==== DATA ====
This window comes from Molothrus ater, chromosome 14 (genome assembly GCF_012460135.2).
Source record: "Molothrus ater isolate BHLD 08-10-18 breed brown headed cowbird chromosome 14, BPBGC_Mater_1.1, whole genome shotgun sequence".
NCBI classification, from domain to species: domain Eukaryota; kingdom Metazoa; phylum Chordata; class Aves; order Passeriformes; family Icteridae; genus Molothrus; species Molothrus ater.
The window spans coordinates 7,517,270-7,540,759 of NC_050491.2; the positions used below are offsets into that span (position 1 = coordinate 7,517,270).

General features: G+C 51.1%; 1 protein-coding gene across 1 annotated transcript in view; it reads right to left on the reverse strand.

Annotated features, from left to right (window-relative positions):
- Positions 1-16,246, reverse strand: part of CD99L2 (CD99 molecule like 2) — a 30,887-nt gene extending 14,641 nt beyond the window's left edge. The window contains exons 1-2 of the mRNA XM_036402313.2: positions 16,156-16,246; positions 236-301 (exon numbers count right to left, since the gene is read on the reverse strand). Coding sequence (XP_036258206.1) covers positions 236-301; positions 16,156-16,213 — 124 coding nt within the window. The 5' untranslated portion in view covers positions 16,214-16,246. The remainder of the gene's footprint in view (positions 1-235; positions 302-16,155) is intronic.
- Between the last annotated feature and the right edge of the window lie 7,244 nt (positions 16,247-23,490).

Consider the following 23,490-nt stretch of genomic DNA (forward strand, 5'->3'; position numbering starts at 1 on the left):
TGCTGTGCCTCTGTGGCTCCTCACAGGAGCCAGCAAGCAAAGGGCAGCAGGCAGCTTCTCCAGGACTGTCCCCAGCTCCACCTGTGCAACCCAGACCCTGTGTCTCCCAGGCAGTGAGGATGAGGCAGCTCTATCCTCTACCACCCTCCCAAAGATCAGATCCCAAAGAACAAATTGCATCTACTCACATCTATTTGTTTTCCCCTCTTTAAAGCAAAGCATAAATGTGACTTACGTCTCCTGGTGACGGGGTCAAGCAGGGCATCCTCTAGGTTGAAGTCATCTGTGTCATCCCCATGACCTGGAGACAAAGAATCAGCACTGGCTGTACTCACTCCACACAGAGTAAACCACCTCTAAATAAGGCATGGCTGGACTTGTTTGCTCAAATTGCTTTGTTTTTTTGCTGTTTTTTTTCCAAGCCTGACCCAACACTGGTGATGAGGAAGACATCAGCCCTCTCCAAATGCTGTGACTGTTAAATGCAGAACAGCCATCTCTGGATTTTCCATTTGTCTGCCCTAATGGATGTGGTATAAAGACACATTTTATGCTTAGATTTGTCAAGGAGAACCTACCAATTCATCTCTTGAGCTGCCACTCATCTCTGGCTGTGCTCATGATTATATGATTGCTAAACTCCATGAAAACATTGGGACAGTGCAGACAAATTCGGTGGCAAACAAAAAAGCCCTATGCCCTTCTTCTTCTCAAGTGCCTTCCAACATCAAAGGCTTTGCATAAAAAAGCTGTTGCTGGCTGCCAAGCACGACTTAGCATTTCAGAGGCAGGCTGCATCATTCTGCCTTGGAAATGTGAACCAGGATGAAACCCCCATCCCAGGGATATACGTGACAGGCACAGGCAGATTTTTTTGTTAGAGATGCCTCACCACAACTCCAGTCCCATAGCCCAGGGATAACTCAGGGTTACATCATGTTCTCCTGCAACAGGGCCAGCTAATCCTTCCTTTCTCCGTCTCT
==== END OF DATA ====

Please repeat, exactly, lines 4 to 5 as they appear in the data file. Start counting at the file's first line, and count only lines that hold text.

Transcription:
The window spans coordinates 7,517,270-7,540,759 of NC_050491.2; the positions used below are offsets into that span (position 1 = coordinate 7,517,270).

General features: G+C 51.1%; 1 protein-coding gene across 1 annotated transcript in view; it reads right to left on the reverse strand.